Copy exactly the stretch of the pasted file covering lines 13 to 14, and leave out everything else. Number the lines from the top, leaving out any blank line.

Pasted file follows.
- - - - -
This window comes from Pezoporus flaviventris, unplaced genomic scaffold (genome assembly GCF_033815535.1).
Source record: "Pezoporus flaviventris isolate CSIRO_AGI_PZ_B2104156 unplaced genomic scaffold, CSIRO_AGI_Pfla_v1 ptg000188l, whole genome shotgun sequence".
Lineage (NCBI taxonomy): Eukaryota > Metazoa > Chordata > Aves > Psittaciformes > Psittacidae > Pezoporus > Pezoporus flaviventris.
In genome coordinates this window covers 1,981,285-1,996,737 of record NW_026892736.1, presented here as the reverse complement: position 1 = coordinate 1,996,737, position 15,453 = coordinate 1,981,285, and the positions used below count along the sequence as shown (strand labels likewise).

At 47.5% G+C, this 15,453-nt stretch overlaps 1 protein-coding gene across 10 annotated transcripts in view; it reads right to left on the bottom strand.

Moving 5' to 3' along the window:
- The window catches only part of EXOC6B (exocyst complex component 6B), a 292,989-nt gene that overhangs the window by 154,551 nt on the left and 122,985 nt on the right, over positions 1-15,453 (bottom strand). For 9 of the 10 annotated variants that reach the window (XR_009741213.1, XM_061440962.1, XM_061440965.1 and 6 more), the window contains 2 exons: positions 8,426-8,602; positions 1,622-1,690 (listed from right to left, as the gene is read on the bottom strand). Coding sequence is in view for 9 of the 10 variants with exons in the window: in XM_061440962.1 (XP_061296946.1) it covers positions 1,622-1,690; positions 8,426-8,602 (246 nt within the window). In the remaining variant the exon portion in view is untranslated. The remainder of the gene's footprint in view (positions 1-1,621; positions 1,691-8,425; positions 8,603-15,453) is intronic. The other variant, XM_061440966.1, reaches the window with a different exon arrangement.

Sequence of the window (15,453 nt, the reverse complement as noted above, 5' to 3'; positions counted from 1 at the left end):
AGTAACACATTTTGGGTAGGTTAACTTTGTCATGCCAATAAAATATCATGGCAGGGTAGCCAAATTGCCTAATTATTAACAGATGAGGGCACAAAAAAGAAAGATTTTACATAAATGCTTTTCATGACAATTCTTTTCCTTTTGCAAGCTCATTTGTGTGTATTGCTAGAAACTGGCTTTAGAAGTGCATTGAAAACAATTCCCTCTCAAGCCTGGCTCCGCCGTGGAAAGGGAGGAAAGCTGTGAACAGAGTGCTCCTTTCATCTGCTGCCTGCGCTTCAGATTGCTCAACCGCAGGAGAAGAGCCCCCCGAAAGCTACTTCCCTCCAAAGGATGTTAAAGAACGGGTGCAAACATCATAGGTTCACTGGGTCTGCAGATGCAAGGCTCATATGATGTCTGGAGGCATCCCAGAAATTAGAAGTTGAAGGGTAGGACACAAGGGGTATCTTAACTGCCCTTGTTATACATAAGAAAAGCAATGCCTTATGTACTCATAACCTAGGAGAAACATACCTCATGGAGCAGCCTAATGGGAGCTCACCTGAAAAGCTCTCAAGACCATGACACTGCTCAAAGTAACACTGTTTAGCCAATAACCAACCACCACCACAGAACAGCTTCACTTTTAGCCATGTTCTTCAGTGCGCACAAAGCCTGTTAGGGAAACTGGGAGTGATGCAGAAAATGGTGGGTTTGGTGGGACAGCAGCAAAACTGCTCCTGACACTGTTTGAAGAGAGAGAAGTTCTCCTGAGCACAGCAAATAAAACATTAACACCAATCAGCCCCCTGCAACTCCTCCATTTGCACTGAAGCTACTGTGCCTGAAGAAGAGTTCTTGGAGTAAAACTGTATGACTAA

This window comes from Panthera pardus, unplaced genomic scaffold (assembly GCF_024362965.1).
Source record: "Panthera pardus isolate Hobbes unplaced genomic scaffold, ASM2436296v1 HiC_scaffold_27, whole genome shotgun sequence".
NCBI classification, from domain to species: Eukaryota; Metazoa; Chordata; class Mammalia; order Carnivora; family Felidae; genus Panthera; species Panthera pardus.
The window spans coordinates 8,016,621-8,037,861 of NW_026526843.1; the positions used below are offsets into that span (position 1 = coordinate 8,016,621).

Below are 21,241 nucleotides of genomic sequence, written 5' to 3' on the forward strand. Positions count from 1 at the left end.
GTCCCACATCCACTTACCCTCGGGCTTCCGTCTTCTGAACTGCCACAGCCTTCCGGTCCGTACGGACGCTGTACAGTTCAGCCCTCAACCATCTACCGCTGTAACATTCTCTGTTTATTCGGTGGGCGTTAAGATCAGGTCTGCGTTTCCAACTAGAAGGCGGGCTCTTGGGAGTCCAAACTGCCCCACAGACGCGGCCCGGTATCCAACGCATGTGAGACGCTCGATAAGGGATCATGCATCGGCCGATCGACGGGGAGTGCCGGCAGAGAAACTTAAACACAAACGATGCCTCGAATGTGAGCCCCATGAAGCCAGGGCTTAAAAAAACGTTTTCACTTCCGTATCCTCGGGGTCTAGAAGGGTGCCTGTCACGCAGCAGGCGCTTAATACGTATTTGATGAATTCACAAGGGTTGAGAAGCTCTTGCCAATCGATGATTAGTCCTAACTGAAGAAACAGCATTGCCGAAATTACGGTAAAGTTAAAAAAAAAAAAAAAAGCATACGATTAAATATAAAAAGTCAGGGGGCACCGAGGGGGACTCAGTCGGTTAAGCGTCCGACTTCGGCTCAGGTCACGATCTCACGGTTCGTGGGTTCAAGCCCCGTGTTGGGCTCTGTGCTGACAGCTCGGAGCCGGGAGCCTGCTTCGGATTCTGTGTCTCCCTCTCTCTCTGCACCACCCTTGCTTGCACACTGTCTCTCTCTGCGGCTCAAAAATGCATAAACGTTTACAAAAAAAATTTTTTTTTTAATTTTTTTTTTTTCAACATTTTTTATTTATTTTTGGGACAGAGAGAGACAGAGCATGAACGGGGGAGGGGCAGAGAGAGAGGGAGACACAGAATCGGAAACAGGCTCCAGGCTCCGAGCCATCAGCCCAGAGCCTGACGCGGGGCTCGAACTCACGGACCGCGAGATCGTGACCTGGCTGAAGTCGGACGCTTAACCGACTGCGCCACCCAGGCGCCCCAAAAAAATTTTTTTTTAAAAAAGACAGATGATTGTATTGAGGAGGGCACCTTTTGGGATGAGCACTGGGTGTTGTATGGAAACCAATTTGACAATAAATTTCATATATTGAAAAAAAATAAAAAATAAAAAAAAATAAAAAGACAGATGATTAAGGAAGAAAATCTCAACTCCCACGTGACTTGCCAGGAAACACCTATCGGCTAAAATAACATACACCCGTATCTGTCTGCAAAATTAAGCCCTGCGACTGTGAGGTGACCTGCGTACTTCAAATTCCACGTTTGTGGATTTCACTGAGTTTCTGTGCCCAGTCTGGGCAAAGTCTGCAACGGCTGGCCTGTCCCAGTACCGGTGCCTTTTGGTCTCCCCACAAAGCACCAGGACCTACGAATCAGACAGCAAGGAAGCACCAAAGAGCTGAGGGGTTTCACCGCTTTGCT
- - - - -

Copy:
The window spans coordinates 8,016,621-8,037,861 of NW_026526843.1; the positions used below are offsets into that span (position 1 = coordinate 8,016,621).

Below are 21,241 nucleotides of genomic sequence, written 5' to 3' on the forward strand. Positions count from 1 at the left end.